Scrum is an Agile methodology that can be applied to many project types but is most commonly used in software development projects. The Scrum process is good for projects with rapidly changing requirements that require an iterative approach to development.
Scrum has a simple framework and proposes the following values:
The Scrum approach is focused on cross functional, self-organising teams. The team drives the development process because they are trusted to know best how to design a solution or solve the problem.
Detailed requirements are not generally created as a separate exercise before the building of the software starts, but are rather developed and refined by the the team as the project progresses.
Because of the iterative nature of Scrum, the principles of Inspection and Adaption are used to guide the product to the best final outcome by assessing and changing the requirements based on what is known, rather than any preconceived ideas about the product.
The Scrum Process
The Scrum process usually has the following structure:
- Sprint planning – items from the product backlog are discussed and user stories are turned into more detailed tasks or goals
- The Sprint itself – this is an iteration of development work and usually lasts one or two weeks
- Daily Scrum or standup – the team discusses the objectives for the day and tries to solve any problems or issues
- Sprint review – the purpose of the Sprint is to produce a complete tested software feature. The review gives the stakeholders, development team and end users the opportunity to look at what has been built and see that it is fit for purpose.
The Scrum Team
The Scrum Team consists of a Product Owner, the Development Team, and a Scrum Master.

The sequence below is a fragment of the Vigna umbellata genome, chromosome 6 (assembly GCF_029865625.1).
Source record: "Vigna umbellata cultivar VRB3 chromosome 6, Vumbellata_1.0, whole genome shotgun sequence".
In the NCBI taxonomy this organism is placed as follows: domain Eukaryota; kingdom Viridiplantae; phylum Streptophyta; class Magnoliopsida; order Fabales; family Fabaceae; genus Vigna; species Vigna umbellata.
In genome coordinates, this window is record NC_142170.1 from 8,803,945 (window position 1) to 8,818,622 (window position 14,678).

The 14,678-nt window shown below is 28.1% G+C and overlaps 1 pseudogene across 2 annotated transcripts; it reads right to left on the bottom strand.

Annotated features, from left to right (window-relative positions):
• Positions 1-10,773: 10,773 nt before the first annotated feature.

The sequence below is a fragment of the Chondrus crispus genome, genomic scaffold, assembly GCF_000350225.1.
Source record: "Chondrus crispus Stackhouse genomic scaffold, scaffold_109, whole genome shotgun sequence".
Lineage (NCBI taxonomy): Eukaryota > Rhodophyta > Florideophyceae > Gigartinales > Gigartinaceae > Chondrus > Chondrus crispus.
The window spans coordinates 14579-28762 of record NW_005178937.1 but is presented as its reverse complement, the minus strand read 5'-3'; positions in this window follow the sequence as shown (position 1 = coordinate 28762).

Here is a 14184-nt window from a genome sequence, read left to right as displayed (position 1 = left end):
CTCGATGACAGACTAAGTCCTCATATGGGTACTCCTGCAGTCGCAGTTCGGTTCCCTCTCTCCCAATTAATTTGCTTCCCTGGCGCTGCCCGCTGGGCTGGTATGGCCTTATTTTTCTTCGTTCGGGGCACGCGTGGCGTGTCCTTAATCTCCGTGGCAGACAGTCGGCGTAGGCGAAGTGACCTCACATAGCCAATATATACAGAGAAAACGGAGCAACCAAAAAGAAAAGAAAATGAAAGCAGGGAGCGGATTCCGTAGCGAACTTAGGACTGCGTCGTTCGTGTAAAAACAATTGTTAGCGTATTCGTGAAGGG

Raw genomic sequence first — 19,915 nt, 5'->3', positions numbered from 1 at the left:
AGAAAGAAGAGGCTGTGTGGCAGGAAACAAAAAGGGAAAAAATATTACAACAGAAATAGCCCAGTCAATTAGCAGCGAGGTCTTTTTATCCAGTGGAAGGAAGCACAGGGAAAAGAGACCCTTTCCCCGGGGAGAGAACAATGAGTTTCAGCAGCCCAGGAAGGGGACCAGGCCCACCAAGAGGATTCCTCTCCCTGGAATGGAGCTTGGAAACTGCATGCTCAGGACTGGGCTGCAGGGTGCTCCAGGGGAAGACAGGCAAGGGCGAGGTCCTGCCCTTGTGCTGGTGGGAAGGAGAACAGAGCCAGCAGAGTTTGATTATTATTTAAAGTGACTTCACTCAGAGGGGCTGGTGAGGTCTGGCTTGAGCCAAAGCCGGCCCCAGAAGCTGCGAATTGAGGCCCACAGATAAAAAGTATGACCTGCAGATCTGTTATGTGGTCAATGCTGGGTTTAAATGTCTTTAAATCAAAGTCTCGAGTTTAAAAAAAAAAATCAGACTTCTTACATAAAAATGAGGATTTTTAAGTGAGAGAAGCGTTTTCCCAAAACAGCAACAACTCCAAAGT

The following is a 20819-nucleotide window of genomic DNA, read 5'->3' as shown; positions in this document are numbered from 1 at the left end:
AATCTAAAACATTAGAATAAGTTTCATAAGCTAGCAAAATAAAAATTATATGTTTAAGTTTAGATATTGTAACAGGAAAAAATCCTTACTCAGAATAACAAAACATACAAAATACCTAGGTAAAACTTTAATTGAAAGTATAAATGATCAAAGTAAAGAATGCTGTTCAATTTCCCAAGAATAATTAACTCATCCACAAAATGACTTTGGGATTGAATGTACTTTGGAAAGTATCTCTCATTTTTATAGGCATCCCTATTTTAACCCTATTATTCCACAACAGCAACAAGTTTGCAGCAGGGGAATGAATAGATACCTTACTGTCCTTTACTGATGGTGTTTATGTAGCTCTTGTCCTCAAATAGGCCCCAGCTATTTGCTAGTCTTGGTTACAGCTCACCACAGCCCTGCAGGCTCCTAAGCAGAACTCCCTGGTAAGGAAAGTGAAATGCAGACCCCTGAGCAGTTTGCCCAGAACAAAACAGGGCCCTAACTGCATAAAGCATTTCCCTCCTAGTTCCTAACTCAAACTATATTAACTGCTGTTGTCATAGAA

The Product Owner is the interface between the team and the stakeholders. He communicates progress on the project, organises reviews and agrees budgets, schedules and what is to be delivered.
The Scrum Master facilitates decision making in the team by encouraging members to make the right decisions based on the Scrum methods. He is also a problem solver and must actively remove barriers to progress so that development can proceed as smoothly as possible.
The Development Team actually produces each feature or product. The team has all of the skills needed to create the product and may be made up of business analysts, graphic designers, UX designers, architects and programmers. The team analyses, designs, develops and tests together within the duration of a sprint and is collectively responsible for its outcome.
The Product Backlog is the most important Scrum artifact. It is the complete list of features that remains to be added to the product. As the project progresses the Product Owner must continually prioritise the Product Backlog so the team works with the most important features next. Items in the Product Backlog generally gain detail as they move up in priority and may contain user stories, estimates and other business requirements.
The Sprint Backlog is the list of features needed to complete the product in the Sprint and if development time has been underestimated, a feature may need to be carried over into a subsequent Sprint.
Monitoring progress in Scrum is as important as in any other Project Management Methodology. Scrum uses Burndown Charts to show the amount of work remaining in a Sprint or release. These charts plot time against the backlog and are useful for estimating when all the work will be completed.
The Scrum approach is not for every organisation. Some larger companies consider it risky but its benefits are that it can make people more productive and produce better software by giving the sense of achievement that comes from positive feedback and ownership of work done within a teamworking environment.